After announcing that the school was halting its operations for good amid the COVID-19 pandemic in 2020, the historic College of the Holy Spirit Manila is closing its doors after 109 years in April — yet these photos showcase one final look at the institution before its closure in April this year.
Writer and tour guide Anson Yu visited the hallowed halls of the Mendiola campus and took photos of its neoclassical architecture — a style representative of Manila at the turn of the 20th century — as well as its defining feature, the stained glass windows designed by the Philippines’ first National Artist, Fernando Amorsolo.
“The architect who designed the school’s original building is the German Arthur Gabler Gumbert. His other work that still survives today includes the Ides O Racca building in Divisoria, the China Bank Building, and the Yutivo Building in Binondo,” Anson told Coconuts, who also runs heritage tours around Manila’s historic quarters through Old Manila Walks.
Anson shared he was surprised to learn on the tour that Amorsolo had designed the school’s stained glass windows, further adding prestige to its history.
“I didn’t even know about it until one of the tour organizers told me. But I later found out that not many of the students were aware of Amorsolo’s contribution to their school,” he said.
“At the time the school was founded, rich families enrolled their children in schools administered by the Catholic Church. It was a sign of high economic status to receive your education from the nuns or priests,” the tour guide explained.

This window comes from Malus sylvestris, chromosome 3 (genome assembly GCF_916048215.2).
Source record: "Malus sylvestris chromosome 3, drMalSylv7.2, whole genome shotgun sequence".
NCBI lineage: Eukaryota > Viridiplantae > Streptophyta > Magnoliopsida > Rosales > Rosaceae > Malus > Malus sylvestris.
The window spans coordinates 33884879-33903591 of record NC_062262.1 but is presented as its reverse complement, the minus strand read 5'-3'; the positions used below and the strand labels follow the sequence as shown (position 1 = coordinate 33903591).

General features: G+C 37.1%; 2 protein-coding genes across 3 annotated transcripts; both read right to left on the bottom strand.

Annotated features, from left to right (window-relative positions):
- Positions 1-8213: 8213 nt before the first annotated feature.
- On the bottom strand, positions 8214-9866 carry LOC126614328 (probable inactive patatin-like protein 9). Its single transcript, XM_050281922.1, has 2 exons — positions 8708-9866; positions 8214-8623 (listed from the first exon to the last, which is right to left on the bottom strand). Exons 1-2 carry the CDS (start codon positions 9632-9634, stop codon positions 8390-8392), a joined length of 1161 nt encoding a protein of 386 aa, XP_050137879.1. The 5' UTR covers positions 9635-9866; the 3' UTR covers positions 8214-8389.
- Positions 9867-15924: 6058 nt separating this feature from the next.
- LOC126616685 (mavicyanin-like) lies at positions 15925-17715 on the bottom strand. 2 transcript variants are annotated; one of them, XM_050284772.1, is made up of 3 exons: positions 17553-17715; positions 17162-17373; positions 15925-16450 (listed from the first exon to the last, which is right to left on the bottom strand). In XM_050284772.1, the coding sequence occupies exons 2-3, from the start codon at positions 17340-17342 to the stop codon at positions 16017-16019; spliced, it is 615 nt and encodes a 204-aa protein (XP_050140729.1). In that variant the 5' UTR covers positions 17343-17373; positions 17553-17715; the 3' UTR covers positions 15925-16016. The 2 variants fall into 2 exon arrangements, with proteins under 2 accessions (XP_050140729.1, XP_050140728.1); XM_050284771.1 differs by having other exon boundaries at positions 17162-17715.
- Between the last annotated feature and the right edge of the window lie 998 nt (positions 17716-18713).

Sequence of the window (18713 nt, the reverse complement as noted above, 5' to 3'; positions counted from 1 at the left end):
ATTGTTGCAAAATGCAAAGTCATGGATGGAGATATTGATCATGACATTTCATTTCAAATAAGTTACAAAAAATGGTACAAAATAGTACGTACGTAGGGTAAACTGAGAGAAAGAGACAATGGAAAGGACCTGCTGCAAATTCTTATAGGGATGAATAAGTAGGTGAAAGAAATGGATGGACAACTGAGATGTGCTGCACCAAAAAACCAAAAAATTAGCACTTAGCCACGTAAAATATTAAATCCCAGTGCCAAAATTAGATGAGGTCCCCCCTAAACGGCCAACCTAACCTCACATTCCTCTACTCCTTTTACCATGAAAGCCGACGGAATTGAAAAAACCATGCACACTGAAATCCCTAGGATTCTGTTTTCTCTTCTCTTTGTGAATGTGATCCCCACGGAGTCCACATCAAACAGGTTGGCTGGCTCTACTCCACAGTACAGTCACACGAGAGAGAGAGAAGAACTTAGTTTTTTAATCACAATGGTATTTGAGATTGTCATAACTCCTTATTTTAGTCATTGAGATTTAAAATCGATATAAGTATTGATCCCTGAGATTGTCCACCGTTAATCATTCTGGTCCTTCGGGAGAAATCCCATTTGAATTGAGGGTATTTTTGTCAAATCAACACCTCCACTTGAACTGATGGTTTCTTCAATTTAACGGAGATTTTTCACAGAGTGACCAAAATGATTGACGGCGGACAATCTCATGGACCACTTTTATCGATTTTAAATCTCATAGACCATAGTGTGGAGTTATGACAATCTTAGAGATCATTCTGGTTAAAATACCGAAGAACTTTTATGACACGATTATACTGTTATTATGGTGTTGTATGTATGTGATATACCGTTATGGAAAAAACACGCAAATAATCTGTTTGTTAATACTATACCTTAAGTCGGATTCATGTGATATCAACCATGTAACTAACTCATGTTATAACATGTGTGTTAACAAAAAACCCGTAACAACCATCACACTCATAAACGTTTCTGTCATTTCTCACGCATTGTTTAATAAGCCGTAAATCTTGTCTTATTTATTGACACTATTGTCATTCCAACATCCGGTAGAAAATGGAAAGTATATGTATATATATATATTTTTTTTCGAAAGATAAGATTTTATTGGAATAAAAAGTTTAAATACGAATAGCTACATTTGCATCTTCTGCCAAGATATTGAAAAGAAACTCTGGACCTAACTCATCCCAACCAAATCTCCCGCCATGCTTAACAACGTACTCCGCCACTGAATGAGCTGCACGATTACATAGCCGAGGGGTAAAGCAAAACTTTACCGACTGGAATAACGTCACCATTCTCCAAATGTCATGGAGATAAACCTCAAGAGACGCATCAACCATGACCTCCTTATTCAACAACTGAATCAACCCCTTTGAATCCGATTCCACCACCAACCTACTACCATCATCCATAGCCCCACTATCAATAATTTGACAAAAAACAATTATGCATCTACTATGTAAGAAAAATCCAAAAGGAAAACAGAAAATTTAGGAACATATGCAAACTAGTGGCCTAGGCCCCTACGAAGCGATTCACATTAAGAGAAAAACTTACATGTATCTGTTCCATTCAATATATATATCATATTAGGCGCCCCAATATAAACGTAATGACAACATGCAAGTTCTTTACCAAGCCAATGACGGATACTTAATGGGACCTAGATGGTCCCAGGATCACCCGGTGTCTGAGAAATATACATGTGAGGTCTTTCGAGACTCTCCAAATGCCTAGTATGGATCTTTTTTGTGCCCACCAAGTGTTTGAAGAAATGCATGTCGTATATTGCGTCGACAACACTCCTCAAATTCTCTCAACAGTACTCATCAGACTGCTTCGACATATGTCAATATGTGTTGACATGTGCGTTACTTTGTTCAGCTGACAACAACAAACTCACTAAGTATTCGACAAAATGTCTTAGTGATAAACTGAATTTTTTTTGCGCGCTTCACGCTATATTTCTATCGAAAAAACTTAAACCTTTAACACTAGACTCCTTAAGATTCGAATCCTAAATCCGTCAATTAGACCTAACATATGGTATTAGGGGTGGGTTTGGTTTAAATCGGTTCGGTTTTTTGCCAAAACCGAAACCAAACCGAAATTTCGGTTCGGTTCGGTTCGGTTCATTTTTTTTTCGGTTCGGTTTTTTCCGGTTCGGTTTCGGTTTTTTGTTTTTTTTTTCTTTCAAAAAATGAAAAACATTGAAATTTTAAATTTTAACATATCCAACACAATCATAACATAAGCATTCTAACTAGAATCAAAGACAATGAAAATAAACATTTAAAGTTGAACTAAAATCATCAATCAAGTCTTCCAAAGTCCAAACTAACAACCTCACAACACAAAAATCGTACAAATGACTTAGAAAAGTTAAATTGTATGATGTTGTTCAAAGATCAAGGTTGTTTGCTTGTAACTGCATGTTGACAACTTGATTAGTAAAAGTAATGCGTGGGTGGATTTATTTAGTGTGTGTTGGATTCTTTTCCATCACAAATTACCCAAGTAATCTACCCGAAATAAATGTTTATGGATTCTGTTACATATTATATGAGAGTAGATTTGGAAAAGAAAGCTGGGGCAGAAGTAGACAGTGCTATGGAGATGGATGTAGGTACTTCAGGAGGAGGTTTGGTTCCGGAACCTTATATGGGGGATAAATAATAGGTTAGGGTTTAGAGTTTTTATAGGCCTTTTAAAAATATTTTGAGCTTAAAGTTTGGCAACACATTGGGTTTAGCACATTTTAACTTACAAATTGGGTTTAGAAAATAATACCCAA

As to the school’s most stand-out features? “The trees on campus look quite majestic and are among some of the largest I have seen within the city.”
The College of the Holy Spirit Manila was founded in 1913 by the Missionary Sisters Servants of the Holy Spirit, then known as The Holy Ghost College. Established as an all-girls school, the institution began accepting male students in 2005.
Known as one of the schools that educated Manila’s elite, The College of the Holy Spirit Manila counts numerous political leaders, socialites, writers, and entrepreneurs among its prestigious alumnae.
EDITOR’S NOTE: The headline and story has been updated to reflect the school’s name as College of the Holy Spirit Manila. The institution was previously identified as Holy Spirit School Manila.